FREDERICK R. APPELBAUM, M.D.; RAINER STORB, M.D.; ROBERT E. RAMBERG, B.S.; HOWARD M. SHULMAN, M.D.; C. DEAN BUCKNER, M.D.; REGINALD A. CLIFT, F.I.M.L.S.; H. JOACHIM DEEG, M.D.; ALEXANDER FEFER, M.D.; JEAN SANDERS, M.D.; PATRICIA STEWART, M.D.; KEITH SULLIVAN, M.D.; ROBERT WITHERSPOON, M.D.; E. DONNALL THOMAS, M.D.
Ten patients with preleukemia and life-threatening pancytopenia were treated with marrow transplantation. In all ten cases allogeneic marrow was successfully engrafted. In three patients prepared for transplantation with cyclophosphamide alone, the abnormal cell clone either persisted or reemerged within 6 months of transplantation. The other seven patients were treated with cyclophosphamide plus total body irradiation before transplantation and six of the seven are alive and well without evidence of disease from 7 to 25 months after transplantation. These results suggest that cyclophosphamide alone before marrow transplantation is incapable of eradicating the abnormal clone. Cyclophosphamide combined with total body irradiation appears more effective, although more time is needed for full evaluation of results. This experience also emphasizes the importance of performing chromosome studies before transplantation for pancytopenic states in order to identify cases of preleukemia.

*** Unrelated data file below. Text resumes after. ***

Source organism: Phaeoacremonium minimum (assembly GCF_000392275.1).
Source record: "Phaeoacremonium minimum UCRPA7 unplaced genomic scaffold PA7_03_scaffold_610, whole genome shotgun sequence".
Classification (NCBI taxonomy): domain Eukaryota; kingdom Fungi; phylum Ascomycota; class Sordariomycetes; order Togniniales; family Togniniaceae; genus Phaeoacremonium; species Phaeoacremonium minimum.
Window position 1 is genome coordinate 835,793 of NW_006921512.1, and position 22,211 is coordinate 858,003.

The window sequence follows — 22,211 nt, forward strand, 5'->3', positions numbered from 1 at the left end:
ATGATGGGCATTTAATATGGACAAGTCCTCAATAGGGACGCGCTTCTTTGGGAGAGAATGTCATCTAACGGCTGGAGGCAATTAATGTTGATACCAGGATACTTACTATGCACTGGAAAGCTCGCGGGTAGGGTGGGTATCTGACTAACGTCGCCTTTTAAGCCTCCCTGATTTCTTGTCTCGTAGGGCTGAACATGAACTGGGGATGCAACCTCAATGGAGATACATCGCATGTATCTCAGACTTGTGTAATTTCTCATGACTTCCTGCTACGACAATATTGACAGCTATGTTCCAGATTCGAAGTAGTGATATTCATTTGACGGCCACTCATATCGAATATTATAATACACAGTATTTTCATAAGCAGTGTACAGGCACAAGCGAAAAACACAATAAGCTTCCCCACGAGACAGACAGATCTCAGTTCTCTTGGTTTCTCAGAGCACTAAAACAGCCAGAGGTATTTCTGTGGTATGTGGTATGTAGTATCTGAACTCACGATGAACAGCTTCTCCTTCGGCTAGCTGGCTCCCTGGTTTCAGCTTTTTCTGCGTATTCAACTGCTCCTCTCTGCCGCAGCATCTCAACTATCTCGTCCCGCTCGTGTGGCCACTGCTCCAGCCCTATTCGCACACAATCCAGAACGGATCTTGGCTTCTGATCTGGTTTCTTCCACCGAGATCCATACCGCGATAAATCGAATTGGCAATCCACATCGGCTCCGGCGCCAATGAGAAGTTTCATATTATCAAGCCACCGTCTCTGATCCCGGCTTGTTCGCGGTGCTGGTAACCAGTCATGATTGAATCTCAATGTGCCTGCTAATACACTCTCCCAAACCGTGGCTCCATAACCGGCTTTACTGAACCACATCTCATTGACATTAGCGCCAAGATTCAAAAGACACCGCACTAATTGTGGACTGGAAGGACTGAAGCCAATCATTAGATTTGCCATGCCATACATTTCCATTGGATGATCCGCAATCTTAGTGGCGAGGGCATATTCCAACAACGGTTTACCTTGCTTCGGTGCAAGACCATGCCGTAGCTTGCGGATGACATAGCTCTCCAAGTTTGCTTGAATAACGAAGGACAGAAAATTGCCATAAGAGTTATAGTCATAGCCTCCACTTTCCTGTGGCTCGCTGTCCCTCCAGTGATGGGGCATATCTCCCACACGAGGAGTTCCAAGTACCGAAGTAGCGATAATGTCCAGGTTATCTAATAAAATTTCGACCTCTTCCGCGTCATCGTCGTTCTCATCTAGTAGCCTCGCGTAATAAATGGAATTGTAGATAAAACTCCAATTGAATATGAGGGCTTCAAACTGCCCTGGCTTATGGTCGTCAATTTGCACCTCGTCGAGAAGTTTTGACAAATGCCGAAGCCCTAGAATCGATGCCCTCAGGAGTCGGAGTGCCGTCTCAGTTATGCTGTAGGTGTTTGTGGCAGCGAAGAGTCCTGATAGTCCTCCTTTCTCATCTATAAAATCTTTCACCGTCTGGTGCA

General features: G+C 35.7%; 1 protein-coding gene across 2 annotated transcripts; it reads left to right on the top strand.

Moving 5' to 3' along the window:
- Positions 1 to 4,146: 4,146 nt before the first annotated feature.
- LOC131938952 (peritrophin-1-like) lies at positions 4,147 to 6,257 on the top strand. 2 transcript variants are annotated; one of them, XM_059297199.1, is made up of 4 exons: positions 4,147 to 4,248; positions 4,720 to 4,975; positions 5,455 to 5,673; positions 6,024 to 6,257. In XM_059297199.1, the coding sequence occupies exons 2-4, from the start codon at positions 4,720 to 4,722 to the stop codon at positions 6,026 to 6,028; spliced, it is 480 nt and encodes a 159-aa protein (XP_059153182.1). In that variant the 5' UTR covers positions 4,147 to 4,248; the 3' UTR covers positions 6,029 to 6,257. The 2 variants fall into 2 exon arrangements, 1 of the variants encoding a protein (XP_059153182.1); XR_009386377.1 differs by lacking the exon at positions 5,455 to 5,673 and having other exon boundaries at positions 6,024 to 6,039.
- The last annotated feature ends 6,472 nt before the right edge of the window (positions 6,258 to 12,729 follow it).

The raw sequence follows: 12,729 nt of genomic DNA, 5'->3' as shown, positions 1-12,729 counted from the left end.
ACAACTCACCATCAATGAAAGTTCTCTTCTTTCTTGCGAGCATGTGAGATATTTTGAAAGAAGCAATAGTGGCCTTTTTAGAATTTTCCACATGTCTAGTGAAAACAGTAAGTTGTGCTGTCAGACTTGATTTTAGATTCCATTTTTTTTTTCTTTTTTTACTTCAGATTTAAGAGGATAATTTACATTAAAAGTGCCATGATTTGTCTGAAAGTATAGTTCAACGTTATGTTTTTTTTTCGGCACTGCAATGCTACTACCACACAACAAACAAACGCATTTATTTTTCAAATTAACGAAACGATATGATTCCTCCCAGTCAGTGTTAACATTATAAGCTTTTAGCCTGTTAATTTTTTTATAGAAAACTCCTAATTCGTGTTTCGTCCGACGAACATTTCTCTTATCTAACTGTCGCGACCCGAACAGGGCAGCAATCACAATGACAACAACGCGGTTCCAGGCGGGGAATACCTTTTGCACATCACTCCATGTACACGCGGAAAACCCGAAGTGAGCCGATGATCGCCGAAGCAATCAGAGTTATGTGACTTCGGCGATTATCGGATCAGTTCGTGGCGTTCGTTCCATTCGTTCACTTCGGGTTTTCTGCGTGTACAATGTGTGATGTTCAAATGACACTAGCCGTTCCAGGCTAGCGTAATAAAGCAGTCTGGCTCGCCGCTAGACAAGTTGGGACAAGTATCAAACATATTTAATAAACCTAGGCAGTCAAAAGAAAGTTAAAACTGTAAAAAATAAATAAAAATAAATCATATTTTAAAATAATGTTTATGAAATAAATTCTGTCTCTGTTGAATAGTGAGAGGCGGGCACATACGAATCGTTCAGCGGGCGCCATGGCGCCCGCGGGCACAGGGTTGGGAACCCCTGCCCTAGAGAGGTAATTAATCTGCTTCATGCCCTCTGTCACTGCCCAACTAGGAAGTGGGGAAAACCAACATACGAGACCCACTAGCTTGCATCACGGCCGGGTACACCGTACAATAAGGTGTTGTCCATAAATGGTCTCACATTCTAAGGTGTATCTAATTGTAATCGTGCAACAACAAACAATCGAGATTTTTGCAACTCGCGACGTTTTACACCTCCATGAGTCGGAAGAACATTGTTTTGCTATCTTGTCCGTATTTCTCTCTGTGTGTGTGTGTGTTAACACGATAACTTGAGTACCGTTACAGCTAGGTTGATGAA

FREDERICK R. APPELBAUM, RAINER STORB, ROBERT E. RAMBERG, HOWARD M. SHULMAN, C. DEAN BUCKNER, REGINALD A. CLIFT, et al. Allogeneic Marrow Transplantation in the Treatment of Preleukemia. Ann Intern Med. 1984;100:689–693. doi: 10.7326/0003-4819-100-5-689
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Published: Ann Intern Med. 1984;100(5):689-693.
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